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Best of Mankiw: Errors and Tangles in the World’s Best-Selling Economics Textbooks

Summary:
Prof Peter Bofinger of Würzburg University in this post on INET economics: It is always surprising what reactions a few tweets can trigger. My now ten-part Twitter series (summarized here) on key passages from the introductory book (Mankiw 2015) and the macroeconomics book (Mankiw 2019) by N. Gregory Mankiw has met with an incredibly great response. I did not expect it at all. But considering that these textbooks have reached a worldwide circulation of about 4 million according to Mankiw’s own data (Mankiw 2020b), there are simply a great many people who have come into contact with this book, voluntarily or involuntarily, and have had their own experiences with it. In the series, I had tweeted un- or sparsely annotated “Principles” from Mankiw’s books under the ironic title “Best of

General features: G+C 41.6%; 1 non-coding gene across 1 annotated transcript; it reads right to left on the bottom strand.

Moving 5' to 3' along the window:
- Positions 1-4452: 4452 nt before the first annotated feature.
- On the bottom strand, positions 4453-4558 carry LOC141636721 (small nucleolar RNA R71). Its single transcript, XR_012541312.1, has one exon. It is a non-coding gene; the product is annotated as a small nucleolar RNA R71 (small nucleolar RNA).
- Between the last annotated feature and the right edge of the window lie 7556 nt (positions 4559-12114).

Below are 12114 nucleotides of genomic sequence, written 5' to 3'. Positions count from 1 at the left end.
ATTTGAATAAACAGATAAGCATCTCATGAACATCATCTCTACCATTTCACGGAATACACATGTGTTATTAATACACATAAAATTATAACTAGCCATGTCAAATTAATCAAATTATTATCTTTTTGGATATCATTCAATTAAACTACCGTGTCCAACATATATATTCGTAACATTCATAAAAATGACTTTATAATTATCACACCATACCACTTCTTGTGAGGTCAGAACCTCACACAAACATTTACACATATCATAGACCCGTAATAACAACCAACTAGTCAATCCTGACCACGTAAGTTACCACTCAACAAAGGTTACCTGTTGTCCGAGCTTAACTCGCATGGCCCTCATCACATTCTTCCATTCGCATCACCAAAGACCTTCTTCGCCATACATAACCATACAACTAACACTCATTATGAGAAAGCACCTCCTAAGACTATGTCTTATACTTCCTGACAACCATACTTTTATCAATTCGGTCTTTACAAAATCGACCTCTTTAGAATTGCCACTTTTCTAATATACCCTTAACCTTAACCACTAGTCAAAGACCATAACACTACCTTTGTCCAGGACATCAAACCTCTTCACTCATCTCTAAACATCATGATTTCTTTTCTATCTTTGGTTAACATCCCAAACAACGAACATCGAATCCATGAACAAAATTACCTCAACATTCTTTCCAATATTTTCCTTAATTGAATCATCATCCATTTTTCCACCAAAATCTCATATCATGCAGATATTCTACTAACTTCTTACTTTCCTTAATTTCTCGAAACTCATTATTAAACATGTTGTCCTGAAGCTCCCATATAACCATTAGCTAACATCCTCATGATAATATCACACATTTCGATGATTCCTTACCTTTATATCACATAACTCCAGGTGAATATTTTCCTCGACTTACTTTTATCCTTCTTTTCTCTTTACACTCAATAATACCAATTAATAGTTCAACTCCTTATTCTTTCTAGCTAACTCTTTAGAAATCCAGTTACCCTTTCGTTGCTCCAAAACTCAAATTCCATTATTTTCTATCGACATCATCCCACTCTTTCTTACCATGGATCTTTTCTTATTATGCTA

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Prof Peter Bofinger of Würzburg University in this post on INET economics:

It is always surprising what reactions a few tweets can trigger. My now ten-part Twitter series (summarized here) on key passages from the introductory book (Mankiw 2015) and the macroeconomics book (Mankiw 2019) by N. Gregory Mankiw has met with an incredibly great response. I did not expect it at all. But considering that these textbooks have reached a worldwide circulation of about 4 million according to Mankiw’s own data (Mankiw 2020b), there are simply a great many people who have come into contact with this book, voluntarily or involuntarily, and have had their own experiences with it.

In the series, I had tweeted un- or sparsely annotated “Principles” from Mankiw’s books under the ironic title “Best of Mankiw.” For a better understanding, I would like to explain the individual tweets and my criticism of Mankiw in more detail below.

Amol Agrawal
I am currently pursuing my PhD in economics. I have work-ex of nearly 10 years with most of those years spent figuring economic research in Mumbai’s financial sector.

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